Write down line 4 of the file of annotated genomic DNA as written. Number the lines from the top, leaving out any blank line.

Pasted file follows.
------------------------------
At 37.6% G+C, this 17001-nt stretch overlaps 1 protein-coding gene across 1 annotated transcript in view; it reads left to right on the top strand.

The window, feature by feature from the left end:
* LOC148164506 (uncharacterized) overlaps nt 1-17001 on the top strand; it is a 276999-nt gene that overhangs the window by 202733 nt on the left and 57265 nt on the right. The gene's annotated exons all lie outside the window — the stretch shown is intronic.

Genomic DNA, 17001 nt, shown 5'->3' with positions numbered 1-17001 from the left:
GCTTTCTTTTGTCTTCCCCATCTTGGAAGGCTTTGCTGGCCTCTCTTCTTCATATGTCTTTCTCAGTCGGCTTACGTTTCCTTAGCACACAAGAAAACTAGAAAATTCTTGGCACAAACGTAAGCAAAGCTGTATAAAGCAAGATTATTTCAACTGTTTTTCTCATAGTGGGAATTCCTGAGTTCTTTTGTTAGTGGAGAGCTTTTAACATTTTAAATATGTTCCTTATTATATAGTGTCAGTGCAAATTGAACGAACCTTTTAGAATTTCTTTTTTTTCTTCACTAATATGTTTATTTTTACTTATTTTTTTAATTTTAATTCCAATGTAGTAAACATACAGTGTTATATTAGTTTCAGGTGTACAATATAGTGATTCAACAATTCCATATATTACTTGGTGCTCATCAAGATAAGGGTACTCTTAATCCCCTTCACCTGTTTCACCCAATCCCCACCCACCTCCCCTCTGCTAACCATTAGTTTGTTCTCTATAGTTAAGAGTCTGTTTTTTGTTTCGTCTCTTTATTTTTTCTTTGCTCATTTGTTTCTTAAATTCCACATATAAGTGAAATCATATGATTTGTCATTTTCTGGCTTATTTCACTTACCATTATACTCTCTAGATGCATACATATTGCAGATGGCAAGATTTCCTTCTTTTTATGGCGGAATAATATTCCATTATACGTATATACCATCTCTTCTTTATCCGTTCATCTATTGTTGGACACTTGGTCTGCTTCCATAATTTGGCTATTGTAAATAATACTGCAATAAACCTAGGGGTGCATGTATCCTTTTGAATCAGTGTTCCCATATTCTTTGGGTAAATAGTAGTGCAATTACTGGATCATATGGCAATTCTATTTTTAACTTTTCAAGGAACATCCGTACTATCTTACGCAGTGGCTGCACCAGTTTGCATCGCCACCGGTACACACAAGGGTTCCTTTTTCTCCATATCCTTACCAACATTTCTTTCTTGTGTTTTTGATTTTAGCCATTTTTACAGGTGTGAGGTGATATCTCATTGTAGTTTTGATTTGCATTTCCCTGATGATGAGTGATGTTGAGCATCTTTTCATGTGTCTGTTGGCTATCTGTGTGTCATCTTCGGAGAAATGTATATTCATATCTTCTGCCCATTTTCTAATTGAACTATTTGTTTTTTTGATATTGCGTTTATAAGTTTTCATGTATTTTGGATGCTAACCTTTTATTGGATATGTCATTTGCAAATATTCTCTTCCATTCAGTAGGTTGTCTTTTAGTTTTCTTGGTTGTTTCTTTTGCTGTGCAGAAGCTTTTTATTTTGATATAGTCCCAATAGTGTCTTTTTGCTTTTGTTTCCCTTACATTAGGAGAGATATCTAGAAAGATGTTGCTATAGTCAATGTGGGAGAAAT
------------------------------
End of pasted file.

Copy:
Genomic DNA, 17001 nt, shown 5'->3' with positions numbered 1-17001 from the left: